(config! (select my-panel [:*]) :enabled? false)

At the moment, I'm planning on following the selector conventions established by [Enlive] ( See also, the apparently defunct [Java CSS] ( project to get an idea where this may lead.

Of all the areas of Seesaw, I think this is the least stable. You may be best off just binding widgets to variables and passing them around.

Creating a Frame

A typical Swing app will stick everything inside an instance of [JFrame] ( Create a JFrame in Seesaw with the (frame) function:

(frame :title "An example", :on-close :exit, :content "Some Content")

(frame) takes an number of options (see the code and tests), but two very important options are :on-close and :content.

:on-close sets the default behavior when the frame is closed by the user. Valid values are :exit, :hide, :dispose, and :nothing. Note that :exit will cause the entire JVM to exit when the frame is closed, which may be reasonable for a standalone app, but probably isn't for use in the REPL. The default value is :hide.

:content sets the content of the frame which can be any widget (see Widget Coercion above), but is usually a panel of some sort.

A Note on Threading

As noted [here] ( Swing is single threaded nearly all UI operations should be executed on the Swing UI dispatch thread. To facilitate this, Seesaw includes the (invoke-now) and (invoke-later) macros. The former executes forms on the UI thread and waits for their completion, while the latter simply schedules the forms for execution sometime in the future.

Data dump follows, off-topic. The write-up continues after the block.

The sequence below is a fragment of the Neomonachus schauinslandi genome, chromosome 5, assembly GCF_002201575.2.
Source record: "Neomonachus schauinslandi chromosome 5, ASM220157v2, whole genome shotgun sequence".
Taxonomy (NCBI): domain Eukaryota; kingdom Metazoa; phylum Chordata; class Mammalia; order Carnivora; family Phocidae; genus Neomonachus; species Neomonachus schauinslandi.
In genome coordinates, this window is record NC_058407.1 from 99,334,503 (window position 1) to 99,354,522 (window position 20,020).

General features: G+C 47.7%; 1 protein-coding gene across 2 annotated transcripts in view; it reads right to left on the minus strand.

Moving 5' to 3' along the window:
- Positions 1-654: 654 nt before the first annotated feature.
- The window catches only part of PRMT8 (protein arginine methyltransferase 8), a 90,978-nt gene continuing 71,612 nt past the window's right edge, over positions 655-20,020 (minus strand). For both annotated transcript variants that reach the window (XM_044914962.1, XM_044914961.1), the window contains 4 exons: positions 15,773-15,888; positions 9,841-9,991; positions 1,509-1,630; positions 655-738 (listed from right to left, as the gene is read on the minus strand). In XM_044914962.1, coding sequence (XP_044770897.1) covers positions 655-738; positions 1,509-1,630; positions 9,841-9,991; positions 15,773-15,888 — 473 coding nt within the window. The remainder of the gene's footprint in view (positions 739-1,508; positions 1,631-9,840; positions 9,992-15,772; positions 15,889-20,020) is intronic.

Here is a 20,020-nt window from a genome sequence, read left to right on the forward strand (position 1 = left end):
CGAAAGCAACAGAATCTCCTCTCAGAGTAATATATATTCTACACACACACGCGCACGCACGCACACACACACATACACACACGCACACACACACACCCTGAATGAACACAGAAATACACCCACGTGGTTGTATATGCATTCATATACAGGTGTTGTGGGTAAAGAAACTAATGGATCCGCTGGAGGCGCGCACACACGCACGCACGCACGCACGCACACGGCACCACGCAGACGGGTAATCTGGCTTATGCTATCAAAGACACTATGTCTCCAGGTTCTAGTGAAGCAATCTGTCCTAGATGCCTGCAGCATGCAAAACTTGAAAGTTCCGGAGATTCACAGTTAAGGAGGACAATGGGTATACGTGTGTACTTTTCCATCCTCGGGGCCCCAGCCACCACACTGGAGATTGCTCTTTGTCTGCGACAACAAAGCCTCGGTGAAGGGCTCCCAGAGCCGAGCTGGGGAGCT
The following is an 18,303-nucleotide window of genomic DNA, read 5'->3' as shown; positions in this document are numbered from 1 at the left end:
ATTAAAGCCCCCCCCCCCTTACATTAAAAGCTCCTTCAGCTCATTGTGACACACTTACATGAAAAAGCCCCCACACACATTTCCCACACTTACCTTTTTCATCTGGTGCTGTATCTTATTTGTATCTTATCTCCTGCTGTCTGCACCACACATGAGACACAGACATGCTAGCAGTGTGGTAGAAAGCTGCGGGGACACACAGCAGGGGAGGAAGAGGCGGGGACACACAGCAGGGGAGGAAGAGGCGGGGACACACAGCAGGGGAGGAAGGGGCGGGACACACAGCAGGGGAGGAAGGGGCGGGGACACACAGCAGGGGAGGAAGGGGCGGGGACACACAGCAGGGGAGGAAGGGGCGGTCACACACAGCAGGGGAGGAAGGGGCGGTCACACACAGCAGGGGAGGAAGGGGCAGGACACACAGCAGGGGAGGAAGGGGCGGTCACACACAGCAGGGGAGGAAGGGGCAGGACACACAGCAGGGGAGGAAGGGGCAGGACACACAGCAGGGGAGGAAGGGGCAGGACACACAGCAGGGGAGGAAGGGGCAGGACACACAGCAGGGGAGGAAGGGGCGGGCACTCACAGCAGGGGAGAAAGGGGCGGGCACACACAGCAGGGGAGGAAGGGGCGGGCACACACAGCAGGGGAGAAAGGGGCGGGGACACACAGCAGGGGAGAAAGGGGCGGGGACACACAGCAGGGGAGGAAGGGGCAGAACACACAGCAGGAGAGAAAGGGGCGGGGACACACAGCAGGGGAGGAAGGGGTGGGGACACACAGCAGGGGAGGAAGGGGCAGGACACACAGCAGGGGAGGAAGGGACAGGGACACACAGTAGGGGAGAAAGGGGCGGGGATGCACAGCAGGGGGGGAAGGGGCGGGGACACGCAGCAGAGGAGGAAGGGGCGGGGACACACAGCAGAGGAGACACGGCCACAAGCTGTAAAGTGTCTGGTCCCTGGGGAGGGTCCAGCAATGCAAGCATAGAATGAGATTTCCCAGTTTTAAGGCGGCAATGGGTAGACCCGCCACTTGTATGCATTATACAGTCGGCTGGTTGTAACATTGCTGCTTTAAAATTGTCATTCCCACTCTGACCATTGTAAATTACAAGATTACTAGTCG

A typical use for (invoke-later) is to get things going in an app:

(defn -main [& args]
    (frame :title "Hello" :content (button :text "Push me"))))


There are container creation functions which basically create JPanel instances with particular layouts. Here are some examples. Any place that a widget or list of widgets is expected, the widget coercion rules described above apply.

A FlowLayout with some items:

   :align :left
   :hgap 20
   :items ["Label" (action :handler alert "Button") "Another label"])

A GridLayout with 2 columns and a titled border:

  :border "Properties"
  :columns 2
  :items ["Name" (text "Frank") 
          "Address" (text "123 Main St")])

A BorderLayout with labels at each position:

(border-panel :hgap 10 :vgap 10 :center "CENTER" :north "NORTH" :south "SOUTH" :east "EAST" :west "WEST")

There's also (mig-panel) which uses [MigLayout] (, (vertical-panel), (horizontal-panel), (border-panel), etc.

Event Handlers

Event handler functions are single-argument functions that take an event object whose type depends on the event being fired, e.g. MouseEvent. For example, we can execute a function when a checkbox is checked:

(let [handler (fn [e] (alert (.. (.getSource e) (isSelected))))]
  (checkbox :text "Check me" 
    :listen [:item-state-changed handler]))